Space Development Agency Seeks Industry Information for Space-Based Systems

The Space Development Agency’s (SDA) mission is to rapidly develop and deploy a threat-driven, next-generation space architecture to counter near-peer efforts to contest or deny our space-based systems.

Figure 1. Notional Architecture (from SDA 60-Day Study).

To further the agency’s mission, SDA requests information from industry related to satellite bus, payload, applique, and launch concepts that can contribute to an agile, responsive next-generation space architecture.

Please access this direct link for the SDA’s Request for Information (RFI) for additional details and submission instructions.

SDA has developed a notional suite of capabilities, as depicted in Figure 1, to include multiple constellations (or “layers”) addressing the eight priorities listed next, with e layer providing an integral and integrated capability to the overall architecture.

1. Persistent global surveillance for advanced missile targeting,
2. Indications, warning, targeting, and tracking for defense against advanced missile threats,
3. Alternate positioning, navigation, and timing (PNT) for a GPS-denied environment,
4. Global and near-real time space situational awareness,
5. Development of deterrent capability,
6. Responsive, resilient, common ground-based space support infrastructure (e.g., ground stations and launch capability),
7. Cross-domain, networked, node-independent battle management command, control, and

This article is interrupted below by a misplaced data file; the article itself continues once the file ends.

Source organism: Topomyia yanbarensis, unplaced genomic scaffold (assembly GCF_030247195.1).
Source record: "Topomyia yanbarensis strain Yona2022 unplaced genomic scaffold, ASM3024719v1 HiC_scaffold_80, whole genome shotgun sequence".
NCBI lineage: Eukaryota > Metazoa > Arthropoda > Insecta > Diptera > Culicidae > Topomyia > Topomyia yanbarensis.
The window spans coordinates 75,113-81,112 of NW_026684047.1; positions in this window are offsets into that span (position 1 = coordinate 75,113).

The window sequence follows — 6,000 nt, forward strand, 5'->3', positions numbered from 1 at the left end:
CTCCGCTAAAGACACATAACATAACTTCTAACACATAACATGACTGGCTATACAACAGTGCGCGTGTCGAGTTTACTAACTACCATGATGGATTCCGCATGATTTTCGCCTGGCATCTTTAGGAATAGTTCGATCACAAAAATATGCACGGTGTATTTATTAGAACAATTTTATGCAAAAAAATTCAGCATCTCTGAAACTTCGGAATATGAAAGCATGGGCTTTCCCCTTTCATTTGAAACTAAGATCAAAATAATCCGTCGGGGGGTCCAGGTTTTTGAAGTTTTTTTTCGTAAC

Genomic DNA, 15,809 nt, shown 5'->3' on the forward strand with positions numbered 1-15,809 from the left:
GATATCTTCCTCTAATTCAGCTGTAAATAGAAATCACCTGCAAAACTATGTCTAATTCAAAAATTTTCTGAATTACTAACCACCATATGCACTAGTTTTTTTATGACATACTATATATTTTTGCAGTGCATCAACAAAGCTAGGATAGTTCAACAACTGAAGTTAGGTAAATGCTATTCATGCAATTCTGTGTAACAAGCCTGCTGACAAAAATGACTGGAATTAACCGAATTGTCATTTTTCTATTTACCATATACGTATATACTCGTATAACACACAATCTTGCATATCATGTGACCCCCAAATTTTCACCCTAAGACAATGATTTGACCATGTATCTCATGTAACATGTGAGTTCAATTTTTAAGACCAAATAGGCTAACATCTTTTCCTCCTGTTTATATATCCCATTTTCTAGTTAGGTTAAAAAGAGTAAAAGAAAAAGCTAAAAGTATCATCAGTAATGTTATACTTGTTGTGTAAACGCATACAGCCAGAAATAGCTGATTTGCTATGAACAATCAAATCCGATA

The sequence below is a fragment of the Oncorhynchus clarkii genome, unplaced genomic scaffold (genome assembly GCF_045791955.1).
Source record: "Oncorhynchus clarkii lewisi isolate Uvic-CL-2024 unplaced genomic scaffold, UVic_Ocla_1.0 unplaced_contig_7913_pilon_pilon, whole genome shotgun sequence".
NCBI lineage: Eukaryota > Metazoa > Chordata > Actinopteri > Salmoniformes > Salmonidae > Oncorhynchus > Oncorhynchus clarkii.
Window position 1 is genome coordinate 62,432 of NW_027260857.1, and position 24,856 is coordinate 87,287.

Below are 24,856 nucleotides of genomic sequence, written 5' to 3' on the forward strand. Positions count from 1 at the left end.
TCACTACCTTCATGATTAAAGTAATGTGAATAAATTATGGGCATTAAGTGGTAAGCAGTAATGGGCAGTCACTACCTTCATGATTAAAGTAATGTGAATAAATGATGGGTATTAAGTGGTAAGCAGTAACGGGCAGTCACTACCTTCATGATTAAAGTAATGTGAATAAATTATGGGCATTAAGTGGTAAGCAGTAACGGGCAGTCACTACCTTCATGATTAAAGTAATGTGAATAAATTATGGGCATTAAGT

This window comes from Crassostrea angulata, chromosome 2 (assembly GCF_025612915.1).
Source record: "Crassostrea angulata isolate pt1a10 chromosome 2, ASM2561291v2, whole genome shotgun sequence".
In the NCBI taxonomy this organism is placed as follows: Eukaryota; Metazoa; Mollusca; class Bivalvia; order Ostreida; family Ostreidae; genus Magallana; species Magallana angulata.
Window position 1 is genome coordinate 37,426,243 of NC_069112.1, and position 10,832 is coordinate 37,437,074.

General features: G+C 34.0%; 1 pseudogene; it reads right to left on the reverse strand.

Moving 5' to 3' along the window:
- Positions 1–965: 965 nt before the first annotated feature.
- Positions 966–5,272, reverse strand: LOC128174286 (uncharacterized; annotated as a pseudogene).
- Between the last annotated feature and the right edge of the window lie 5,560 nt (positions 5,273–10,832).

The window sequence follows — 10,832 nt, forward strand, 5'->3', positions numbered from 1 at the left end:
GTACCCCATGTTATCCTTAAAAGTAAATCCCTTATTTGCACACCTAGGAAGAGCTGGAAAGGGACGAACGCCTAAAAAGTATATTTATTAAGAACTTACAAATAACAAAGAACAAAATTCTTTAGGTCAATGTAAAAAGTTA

communications (BMC3), including nuclear command, control, and communications (NC3),
8. Highly-scaled, low-latency, persistent, artificial-intelligence-enabled global surveillance.


The SDA’s notional architecture is predicated on the availability of a ubiquitous data and communications transport layer and assumes the use of small, mass-produced satellites (50 to 500 kg.) and associated payload hardware and software. The SDA is considering the use of transport layer spacecraft as substrates for other layers, allowing for the integration of appropriate payloads based on each layer’s needs. Seven layers are proposed:

1. Space Transport Layer: Global, persistent, low-latency data and communications proliferated
“mesh” network to provide 24×7 global communications.
2. Tracking Layer: Indications, warning, targeting, and tracking of advanced missile threats.
3. Custody Layer: 24×7, all-weather custody of all identified time-critical targets.
4. Deterrence Layer: Space Situational Awareness (SSA) of, and rapid access to, the cislunar
5. Navigation Layer: Alternate Positioning, Navigation and Timing (PNT) for GPS-denied
6. Battle Management Layer: Distributed, artificial intelligence-enabled Battle Management
Command, Control and Communications (BMC3), to include self-tasking, self-prioritization
(for collection), on-board processing, and dissemination, supporting delivery of perishable
space sensor-derived data products directly to tactical users.
7. Support Layer: Mass-producible ground command and control capabilities, user terminals,
and rapid-response launch services (small- to medium-class).


Proposed concepts should align to one or more of the layers described above. SDA prefers
comprehensive solutions that include open architectures (e.g., buses that support multiple payloads
and software appliques, and payloads/software capable of integration aboard multiple buses) and
leverage commercial capabilities, existing or planned.

The response date is August 5, 2019, by 10:00 a.m. Eastern time.

Please note that the SDA plans to hold an Industry Day in the near future. A separate announcement will be posted at with the date, location, and registration details.

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